Now that Russia was able to use Georgia as a bridgehead for further expansion south of the Caucasus, Persia and the Ottoman Empire felt threatened. In 1804, Pavel Tsitsianov, the commander of Russian forces in the Caucasus, attacked Ganja, provoking the Russo-Persian War of 1804-1813. This was followed by the Russo-Turkish War of 1806-12 with the Ottomans, who were unhappy with Russian expansion in Western Georgia. Georgian attitudes were mixed: some fought as volunteers helping the Russian army, others rebelled against Russian rule (there was a major uprising in the highlands of Kartli-Kakheti in 1804). Both wars ended in Russian victory, with the Ottomans and Persians recognising the tsar's claims over Georgia (by the Treaty of Bucharest with Turkey and the Treaty of Gulistan with Persia).[20][21]

Western Georgia

Solomon II of Imereti was angry at the Russian annexation of Kartli-Kakheti. He offered a compromise: he would make Imereti a Russian protectorate if the monarchy and autonomy of his neighbour was restored. Russia made no reply. In 1803, the ruler of Mingrelia, a region belonging to Imereti, rebelled against Solomon and acknowledged Russia as his protector instead. When Solomon refused to make Imereti a Russian protectorate too, the Russian general Tsitsianov invaded and on 25 April 1804, Solomon signed a treaty making him a Russian vassal.[22]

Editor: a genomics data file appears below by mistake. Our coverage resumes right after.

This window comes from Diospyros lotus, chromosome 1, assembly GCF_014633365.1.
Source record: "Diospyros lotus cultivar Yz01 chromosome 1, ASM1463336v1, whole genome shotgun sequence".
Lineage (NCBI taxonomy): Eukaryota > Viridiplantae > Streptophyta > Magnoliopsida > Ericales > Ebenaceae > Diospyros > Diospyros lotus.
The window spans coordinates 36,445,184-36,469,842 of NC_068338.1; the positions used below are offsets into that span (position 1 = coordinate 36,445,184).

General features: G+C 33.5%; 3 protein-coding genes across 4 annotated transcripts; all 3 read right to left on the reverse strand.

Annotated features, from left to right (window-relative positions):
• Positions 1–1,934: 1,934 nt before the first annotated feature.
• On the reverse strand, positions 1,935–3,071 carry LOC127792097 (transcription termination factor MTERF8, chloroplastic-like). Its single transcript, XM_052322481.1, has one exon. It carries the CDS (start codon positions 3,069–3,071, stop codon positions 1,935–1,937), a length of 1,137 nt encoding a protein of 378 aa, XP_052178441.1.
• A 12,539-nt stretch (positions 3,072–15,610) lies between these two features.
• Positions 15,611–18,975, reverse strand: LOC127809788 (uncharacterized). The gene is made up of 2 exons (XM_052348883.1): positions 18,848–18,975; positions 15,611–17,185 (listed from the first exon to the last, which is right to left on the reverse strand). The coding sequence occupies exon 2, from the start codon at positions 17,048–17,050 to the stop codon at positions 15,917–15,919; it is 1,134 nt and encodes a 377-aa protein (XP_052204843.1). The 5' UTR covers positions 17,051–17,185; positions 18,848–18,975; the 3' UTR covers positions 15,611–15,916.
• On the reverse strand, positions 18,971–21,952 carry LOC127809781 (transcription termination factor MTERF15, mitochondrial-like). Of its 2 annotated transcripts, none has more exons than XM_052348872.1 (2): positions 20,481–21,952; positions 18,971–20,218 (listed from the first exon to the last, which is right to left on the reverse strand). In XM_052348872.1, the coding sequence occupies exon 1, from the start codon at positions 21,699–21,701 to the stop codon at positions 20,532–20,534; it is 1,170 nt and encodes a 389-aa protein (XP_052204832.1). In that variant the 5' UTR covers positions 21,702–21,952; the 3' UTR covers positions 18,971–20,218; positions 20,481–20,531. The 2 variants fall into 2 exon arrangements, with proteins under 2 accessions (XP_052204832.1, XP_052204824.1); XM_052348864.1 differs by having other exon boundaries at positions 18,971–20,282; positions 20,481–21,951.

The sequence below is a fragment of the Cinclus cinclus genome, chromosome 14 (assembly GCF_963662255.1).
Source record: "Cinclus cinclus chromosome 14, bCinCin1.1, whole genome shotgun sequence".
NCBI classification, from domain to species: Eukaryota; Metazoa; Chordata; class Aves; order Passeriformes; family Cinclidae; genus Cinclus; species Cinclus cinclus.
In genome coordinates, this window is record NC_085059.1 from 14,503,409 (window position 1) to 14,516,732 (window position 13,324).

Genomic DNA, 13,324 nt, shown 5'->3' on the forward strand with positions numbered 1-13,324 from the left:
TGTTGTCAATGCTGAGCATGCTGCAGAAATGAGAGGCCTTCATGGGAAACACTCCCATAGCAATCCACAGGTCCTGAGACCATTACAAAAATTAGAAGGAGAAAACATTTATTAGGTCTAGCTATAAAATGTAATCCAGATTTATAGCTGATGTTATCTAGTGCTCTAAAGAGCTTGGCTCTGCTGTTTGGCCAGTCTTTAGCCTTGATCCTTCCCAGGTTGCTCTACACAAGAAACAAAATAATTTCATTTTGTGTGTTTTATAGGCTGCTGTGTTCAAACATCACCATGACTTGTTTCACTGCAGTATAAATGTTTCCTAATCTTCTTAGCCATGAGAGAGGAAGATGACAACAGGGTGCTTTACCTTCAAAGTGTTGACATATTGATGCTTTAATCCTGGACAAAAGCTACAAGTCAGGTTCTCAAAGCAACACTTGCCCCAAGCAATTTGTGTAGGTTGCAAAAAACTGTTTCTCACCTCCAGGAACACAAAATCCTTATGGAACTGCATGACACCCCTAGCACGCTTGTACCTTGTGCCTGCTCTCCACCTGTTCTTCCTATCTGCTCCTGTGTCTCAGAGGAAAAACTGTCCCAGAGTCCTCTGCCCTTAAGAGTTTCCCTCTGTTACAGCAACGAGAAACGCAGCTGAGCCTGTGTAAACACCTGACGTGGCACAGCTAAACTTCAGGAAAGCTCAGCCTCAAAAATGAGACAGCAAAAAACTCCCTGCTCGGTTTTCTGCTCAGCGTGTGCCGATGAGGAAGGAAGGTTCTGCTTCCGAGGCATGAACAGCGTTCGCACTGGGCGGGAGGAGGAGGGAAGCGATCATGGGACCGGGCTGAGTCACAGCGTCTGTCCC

However, Solomon was far from submissive. When war broke out between the Ottomans and Russia, Solomon started secret negotiations with the former. In February 1810, a Russian decree proclaimed that Solomon was dethroned and ordered Imeretians to pledge allegiance to the tsar. A large Russian army invaded the country, but many Imeretians fled to the forests to start a resistance movement. Solomon hoped that Russia, distracted by its wars with the Ottomans and Persia, would allow Imereti to become autonomous. The Russians eventually crushed the guerrilla uprising but they could not catch Solomon. However, Russia's peace treaties with Ottoman Turkey (1812) and Persia (1813) put an end to the king's hopes of foreign support (he had also tried to interest Napoleon). Solomon died in exile in Trabzon in 1815.[23]

In 1828-29, another Russo-Turkish War ended with Russia adding the major port of Poti and the fortress towns of Akhaltsikhe and Akhalkalaki to its possessions in Georgia.[24] From 1803 to 1878, as a result of numerous Russian wars now against Ottoman Turkey, several of Georgia's previously lost territories – such as Adjara – were also incorporated into the empire. The principality of Guria was abolished and incorporated into the Empire in 1829, while Svaneti was gradually annexed in 1858. Mingrelia, although a Russian protectorate since 1803, was not absorbed until 1867.[25]

Early years of Russian rule